We were under time restraints, leaving it intact allows a return to function, if someone changes their mind, and/or the air and anti-freeze lines can be properly terminated at a later time, in a relaxed manner.

When a busnut is running south from the cold, the speedy, temp arrangements are very desirable...!

Unfortunately, I am left behind in the snow...

happy coaching!
buswarrior
Frozen North, Greater Toronto Area

Offline jraynor

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Re: Testing the door claw
« Reply #13 on: December 13, 2018, 04:39:38 PM »
Having freshened up my door hardware knowledge last weekend on a friend's 102C3...

Find the micro-switch in the door linkage, it's buried way inside there, mounted on the far end of the activating piston body, and touched by a metal bracket mounted on the shaft that moves out to open the door.

My bet is the switch is either broken, or not being squeezed.

The one I worked on had 3 screws, and 4 wires attached. I did not bother to research what these 4 wires do, it was below freezing with a wind blowing, and we were on a mission, described further along...

To get the entire thing out, first, remove the bolt/pin at the output end of the shaft, ours needed two wrenches, with barely any room to turn 'em, but they do turn... then take out the pin at the back end, and the whole thing will carefully come out, butt end first, while all the lines and wires stay attached.

Our mission was to remove the cylinder's action from the door, so the door is easier to close when camping/engine shut off/air pressure absent. But, still keep the claw for keeping the door tight when driving.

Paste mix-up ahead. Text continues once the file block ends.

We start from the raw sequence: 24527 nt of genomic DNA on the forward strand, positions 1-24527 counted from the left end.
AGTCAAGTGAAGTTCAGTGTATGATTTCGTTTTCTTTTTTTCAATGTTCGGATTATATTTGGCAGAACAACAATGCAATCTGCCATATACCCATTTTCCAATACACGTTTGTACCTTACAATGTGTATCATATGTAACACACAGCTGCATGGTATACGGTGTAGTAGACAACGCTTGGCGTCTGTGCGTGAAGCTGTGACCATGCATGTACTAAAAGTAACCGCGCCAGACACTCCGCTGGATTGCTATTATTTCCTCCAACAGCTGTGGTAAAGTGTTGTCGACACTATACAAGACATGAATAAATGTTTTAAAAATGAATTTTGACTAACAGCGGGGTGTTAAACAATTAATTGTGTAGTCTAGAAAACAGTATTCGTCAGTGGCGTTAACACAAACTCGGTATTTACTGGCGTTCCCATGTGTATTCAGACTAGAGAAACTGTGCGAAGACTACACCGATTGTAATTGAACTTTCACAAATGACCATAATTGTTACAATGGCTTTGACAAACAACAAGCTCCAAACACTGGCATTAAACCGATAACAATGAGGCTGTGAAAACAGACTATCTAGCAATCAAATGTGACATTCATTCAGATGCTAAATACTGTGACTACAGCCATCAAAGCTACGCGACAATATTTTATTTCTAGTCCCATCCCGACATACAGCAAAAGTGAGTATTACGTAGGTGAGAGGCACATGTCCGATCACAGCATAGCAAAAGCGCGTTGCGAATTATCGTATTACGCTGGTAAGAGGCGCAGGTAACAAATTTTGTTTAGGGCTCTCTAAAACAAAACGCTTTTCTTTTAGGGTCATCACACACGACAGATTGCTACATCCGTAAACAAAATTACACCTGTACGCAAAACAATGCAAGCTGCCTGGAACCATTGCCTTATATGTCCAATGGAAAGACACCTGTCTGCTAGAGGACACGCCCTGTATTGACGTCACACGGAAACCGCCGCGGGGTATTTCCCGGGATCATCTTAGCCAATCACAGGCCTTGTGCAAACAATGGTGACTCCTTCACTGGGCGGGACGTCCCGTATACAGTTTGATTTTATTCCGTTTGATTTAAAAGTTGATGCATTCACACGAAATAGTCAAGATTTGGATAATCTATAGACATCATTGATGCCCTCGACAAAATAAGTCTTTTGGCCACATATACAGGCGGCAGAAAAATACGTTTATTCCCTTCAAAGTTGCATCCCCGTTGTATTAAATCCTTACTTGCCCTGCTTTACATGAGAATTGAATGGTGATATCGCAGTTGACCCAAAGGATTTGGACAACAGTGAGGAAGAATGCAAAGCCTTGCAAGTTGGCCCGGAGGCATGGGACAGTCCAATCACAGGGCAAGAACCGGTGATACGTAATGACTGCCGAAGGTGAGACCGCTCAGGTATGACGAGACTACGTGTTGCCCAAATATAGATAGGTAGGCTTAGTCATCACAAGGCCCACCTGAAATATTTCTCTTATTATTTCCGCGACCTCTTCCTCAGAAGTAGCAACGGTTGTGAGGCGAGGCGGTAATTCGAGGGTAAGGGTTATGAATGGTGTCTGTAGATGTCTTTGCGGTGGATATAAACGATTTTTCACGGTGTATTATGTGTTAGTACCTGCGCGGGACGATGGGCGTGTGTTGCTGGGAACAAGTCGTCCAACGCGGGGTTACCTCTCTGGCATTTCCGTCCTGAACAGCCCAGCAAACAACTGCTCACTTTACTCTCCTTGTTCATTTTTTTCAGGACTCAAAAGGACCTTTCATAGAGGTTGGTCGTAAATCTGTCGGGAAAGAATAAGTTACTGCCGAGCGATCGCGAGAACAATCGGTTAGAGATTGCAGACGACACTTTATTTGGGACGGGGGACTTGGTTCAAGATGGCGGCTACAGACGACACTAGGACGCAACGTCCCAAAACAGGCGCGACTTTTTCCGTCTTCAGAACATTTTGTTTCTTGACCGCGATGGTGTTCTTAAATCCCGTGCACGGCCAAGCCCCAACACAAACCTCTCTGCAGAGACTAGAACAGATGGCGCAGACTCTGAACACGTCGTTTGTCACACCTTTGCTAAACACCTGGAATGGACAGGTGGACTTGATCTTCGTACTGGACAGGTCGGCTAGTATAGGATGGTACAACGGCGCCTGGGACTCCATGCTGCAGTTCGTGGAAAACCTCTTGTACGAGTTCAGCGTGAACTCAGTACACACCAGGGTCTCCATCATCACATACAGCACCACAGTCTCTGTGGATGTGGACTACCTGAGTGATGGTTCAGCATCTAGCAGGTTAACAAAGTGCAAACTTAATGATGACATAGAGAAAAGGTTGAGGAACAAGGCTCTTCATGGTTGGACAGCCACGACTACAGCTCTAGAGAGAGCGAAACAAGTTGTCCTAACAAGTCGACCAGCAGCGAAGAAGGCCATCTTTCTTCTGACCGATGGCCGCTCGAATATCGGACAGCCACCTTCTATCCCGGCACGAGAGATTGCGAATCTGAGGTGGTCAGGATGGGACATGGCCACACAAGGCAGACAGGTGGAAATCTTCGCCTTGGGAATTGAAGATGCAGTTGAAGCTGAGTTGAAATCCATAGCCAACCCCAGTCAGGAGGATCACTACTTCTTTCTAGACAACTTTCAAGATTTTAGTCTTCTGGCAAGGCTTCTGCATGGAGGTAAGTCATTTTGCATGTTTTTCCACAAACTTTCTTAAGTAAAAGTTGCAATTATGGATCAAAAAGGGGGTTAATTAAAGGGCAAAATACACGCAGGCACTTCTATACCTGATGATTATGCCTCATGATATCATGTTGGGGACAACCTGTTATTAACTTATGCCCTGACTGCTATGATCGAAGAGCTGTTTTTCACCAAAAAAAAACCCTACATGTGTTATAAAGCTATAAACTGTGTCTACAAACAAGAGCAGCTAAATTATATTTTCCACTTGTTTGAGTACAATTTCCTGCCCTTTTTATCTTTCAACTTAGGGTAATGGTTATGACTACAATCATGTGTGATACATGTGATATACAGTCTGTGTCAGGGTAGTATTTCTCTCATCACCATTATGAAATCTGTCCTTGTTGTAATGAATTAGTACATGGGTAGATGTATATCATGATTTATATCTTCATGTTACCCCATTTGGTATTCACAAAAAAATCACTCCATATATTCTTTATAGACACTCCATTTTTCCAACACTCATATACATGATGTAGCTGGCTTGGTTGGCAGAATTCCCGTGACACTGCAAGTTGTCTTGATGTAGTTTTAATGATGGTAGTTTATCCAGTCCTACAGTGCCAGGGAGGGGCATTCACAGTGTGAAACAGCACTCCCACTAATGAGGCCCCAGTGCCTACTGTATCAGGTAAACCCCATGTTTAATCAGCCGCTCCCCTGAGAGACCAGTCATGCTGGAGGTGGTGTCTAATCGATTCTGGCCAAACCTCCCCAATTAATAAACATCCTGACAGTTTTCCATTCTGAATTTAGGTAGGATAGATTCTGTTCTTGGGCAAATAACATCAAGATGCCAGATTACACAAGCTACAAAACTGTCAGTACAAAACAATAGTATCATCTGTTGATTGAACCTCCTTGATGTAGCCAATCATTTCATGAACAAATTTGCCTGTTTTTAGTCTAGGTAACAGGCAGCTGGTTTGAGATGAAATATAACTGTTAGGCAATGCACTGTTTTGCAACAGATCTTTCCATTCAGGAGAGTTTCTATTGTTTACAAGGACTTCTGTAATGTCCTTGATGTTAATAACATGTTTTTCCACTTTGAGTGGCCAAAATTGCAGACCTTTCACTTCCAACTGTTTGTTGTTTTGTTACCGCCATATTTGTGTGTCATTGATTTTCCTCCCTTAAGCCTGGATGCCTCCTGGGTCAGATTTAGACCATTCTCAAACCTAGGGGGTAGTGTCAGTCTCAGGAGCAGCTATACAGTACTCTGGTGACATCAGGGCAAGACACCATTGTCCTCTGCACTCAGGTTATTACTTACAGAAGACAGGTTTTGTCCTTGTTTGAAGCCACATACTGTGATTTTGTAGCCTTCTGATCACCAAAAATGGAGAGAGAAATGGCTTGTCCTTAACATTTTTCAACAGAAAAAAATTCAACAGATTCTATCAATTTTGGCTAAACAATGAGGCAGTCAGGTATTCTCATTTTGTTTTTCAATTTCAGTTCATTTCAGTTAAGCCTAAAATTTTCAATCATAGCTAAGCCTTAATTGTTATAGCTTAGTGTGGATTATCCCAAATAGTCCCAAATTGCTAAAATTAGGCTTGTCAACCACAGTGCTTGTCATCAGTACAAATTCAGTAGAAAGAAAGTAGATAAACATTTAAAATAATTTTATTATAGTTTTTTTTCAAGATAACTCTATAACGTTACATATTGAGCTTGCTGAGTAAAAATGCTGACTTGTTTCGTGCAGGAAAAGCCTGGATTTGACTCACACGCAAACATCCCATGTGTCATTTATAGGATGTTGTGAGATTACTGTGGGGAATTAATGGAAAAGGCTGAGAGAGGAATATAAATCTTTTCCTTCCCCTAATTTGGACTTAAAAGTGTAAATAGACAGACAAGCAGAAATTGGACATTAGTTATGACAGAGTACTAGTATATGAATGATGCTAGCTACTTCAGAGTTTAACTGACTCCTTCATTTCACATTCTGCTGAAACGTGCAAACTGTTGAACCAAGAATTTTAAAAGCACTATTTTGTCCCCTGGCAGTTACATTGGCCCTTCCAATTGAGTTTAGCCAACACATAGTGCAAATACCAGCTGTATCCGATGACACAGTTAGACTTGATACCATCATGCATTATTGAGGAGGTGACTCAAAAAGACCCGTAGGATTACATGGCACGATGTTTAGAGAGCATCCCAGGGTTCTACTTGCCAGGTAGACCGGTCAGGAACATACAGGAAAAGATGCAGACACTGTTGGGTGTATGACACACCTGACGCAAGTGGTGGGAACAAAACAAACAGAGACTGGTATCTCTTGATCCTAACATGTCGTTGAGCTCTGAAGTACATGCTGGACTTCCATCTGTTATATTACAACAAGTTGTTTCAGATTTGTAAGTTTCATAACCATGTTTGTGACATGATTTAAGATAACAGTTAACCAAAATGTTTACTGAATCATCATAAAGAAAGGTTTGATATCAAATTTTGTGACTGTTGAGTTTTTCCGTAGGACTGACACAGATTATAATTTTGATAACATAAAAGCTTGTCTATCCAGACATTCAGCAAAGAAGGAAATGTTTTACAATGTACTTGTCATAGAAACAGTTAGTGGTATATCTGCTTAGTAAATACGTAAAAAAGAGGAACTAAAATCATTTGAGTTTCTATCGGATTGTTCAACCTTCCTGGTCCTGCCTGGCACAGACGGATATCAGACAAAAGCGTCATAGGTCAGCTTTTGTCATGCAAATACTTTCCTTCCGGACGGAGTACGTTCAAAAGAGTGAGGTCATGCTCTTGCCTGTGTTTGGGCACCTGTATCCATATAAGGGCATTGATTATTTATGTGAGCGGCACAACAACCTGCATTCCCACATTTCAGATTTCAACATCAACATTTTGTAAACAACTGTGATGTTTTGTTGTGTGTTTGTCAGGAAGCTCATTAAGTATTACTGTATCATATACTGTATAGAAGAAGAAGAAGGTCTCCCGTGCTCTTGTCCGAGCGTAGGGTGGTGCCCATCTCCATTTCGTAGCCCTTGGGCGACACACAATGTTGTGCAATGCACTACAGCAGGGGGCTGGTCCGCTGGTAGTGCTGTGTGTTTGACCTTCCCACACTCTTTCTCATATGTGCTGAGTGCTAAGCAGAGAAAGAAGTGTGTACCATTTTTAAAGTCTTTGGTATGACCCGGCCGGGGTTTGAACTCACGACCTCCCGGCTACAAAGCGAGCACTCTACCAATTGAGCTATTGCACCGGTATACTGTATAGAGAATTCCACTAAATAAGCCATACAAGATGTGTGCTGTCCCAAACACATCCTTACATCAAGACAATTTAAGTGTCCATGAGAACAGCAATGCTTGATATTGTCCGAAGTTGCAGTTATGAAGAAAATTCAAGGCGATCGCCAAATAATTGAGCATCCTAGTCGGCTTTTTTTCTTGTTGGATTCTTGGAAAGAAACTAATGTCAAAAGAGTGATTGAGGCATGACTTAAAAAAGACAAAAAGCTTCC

After a little goofing with the multi-meter, we jumped the 2 single wires together on the centre screw, so the micro-switch thinks the door is properly closed all the time whenever the ignition is turned on. This bus will momentarily release the claw if either the dash switch, or the outside switch, is toggled to open. Owner liked it to do this. Easy to toggle and "lock" the door behind you as you exit.

Exhausting the air via the release with red knob under the dash is also an option.

With the ignition off, (and/or air pressure being down) the claw retracts.

We put the assembly back into place, re-attached the rear pin and left the bolt/pin from the far end of the shaft off, and tipped it up by putting a prop under it on that tray, so that it doesn't contact the linkage anymore, if it is toggled in error, a simple temp fix to an over-dampened door.

We were under time restraints, leaving it intact allows a return to function, if someone changes their mind, and/or the air and anti-freeze lines can be properly terminated at a later time, in a relaxed manner.

When a busnut is running south from the cold, the speedy, temp arrangements are very desirable...!

Unfortunately, I am left behind in the snow...

happy coaching!
buswarrior

Yeah on my 102A3 it's a lot simpler. I don't have the outside buttons that I wish I did lol
Jonathan
1986 TMC 102A3 6V92TA Currently Under Reno

Offline buswarrior

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Re: Testing the door claw
« Reply #14 on: December 13, 2018, 04:46:57 PM »
The systems are all the same principle, powered or manual.

There's a microswitch that activates a pneumatic solenoid to power the claw.

The switch has to work, the switch has to be pushed, the wires have to be good, there needs to be air pressure, and a pneumatic solenoid that functions.

Get in there to get a visual on the microswitch.

Happy coaching!
Buswarrior
Frozen North, Greater Toronto Area